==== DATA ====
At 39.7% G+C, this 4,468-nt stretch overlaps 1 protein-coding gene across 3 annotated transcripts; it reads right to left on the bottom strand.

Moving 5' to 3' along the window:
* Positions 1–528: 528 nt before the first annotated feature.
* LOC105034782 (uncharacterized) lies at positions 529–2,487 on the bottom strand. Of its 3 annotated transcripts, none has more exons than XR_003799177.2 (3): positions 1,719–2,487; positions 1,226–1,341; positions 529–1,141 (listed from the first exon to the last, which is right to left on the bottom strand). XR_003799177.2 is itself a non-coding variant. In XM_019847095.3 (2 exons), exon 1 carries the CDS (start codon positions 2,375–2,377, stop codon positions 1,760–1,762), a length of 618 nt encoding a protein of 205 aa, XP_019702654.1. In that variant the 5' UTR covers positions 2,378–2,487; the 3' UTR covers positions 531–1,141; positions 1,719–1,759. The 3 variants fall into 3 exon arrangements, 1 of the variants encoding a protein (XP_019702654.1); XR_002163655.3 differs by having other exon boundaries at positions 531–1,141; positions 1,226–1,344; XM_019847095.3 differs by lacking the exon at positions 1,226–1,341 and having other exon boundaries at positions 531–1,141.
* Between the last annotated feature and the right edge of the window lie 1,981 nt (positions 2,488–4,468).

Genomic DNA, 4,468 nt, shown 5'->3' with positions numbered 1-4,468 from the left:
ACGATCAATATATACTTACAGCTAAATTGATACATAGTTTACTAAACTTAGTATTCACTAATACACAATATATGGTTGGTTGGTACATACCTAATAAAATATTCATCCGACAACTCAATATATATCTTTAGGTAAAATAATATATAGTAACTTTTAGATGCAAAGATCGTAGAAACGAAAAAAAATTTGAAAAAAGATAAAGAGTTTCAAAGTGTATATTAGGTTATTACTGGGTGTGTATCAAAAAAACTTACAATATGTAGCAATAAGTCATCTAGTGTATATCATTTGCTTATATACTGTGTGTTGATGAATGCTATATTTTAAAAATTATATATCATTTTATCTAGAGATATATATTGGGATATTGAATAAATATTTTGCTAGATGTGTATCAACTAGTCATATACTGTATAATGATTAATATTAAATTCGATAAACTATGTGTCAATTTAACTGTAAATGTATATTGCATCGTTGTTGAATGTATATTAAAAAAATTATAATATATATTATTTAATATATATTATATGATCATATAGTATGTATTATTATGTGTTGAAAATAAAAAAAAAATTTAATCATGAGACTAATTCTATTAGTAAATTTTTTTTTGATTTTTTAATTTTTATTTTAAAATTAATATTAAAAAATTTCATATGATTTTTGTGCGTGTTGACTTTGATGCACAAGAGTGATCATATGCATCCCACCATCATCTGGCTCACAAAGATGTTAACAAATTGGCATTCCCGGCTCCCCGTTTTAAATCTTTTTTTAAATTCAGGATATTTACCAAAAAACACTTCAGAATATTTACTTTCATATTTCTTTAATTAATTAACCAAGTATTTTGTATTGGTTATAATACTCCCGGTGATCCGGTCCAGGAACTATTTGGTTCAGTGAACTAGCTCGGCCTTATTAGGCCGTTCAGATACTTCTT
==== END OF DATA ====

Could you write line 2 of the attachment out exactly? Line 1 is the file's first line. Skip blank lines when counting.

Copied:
Moving 5' to 3' along the window: